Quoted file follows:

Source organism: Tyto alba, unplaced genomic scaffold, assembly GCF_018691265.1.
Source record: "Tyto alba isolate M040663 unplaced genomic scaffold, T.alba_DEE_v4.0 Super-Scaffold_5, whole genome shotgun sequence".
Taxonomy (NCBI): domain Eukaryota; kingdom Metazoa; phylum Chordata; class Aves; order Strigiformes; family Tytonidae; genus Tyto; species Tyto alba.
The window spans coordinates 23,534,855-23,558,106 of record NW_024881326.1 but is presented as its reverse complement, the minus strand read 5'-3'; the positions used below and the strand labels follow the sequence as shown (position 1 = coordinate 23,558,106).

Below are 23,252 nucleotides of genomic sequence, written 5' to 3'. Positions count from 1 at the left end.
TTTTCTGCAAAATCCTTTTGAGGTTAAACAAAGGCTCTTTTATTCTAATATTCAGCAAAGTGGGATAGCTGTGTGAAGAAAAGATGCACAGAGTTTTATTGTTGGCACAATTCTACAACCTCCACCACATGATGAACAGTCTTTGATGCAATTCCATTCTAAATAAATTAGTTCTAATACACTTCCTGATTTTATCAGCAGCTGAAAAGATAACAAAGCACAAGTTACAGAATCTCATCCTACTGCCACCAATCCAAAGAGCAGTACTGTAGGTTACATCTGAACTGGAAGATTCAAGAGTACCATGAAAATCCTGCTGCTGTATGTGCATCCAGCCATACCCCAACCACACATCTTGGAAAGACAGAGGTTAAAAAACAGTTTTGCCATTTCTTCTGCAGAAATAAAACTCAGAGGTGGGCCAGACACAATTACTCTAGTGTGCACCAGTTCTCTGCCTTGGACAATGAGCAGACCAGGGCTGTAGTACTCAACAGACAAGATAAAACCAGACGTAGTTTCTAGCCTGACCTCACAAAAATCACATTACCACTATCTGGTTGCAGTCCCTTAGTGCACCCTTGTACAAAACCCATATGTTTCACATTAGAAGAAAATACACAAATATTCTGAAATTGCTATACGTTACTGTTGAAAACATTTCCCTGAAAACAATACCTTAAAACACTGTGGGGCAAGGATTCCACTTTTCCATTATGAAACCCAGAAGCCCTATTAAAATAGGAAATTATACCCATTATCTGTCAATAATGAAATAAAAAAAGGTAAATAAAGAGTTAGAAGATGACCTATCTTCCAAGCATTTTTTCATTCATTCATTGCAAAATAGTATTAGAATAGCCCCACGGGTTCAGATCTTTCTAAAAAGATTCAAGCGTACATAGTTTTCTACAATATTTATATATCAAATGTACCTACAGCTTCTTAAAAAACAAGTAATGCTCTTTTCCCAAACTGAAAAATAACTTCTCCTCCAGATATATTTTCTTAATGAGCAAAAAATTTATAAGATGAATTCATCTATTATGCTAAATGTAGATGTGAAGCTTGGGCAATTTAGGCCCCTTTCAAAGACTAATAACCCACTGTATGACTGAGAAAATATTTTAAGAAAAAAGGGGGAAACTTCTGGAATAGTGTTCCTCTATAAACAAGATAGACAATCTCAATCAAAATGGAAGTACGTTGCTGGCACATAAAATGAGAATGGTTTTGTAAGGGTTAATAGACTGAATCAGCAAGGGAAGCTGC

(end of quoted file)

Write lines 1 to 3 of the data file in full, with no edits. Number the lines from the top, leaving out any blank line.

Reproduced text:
Source organism: Tyto alba, unplaced genomic scaffold, assembly GCF_018691265.1.
Source record: "Tyto alba isolate M040663 unplaced genomic scaffold, T.alba_DEE_v4.0 Super-Scaffold_5, whole genome shotgun sequence".
Taxonomy (NCBI): domain Eukaryota; kingdom Metazoa; phylum Chordata; class Aves; order Strigiformes; family Tytonidae; genus Tyto; species Tyto alba.